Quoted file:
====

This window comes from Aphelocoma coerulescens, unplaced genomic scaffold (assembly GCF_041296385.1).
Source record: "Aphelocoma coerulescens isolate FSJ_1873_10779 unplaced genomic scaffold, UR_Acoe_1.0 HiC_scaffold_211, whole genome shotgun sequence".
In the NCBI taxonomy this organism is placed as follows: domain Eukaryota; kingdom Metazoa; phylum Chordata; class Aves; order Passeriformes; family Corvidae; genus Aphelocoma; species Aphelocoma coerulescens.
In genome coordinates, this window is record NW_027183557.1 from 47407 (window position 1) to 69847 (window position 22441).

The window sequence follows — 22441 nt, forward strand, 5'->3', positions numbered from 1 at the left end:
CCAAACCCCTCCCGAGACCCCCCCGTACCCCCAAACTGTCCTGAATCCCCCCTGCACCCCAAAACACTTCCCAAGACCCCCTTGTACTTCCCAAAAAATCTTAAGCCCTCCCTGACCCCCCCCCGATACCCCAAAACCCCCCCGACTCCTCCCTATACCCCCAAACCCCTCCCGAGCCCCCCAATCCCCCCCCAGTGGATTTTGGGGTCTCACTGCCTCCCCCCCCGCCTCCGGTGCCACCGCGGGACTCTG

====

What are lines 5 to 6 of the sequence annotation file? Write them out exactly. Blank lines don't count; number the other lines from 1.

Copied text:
The window sequence follows — 22441 nt, forward strand, 5'->3', positions numbered from 1 at the left end:
CCAAACCCCTCCCGAGACCCCCCCGTACCCCCAAACTGTCCTGAATCCCCCCTGCACCCCAAAACACTTCCCAAGACCCCCTTGTACTTCCCAAAAAATCTTAAGCCCTCCCTGACCCCCCCCCGATACCCCAAAACCCCCCCGACTCCTCCCTATACCCCCAAACCCCTCCCGAGCCCCCCAATCCCCCCCCAGTGGATTTTGGGGTCTCACTGCCTCCCCCCCCGCCTCCGGTGCCACCGCGGGACTCTG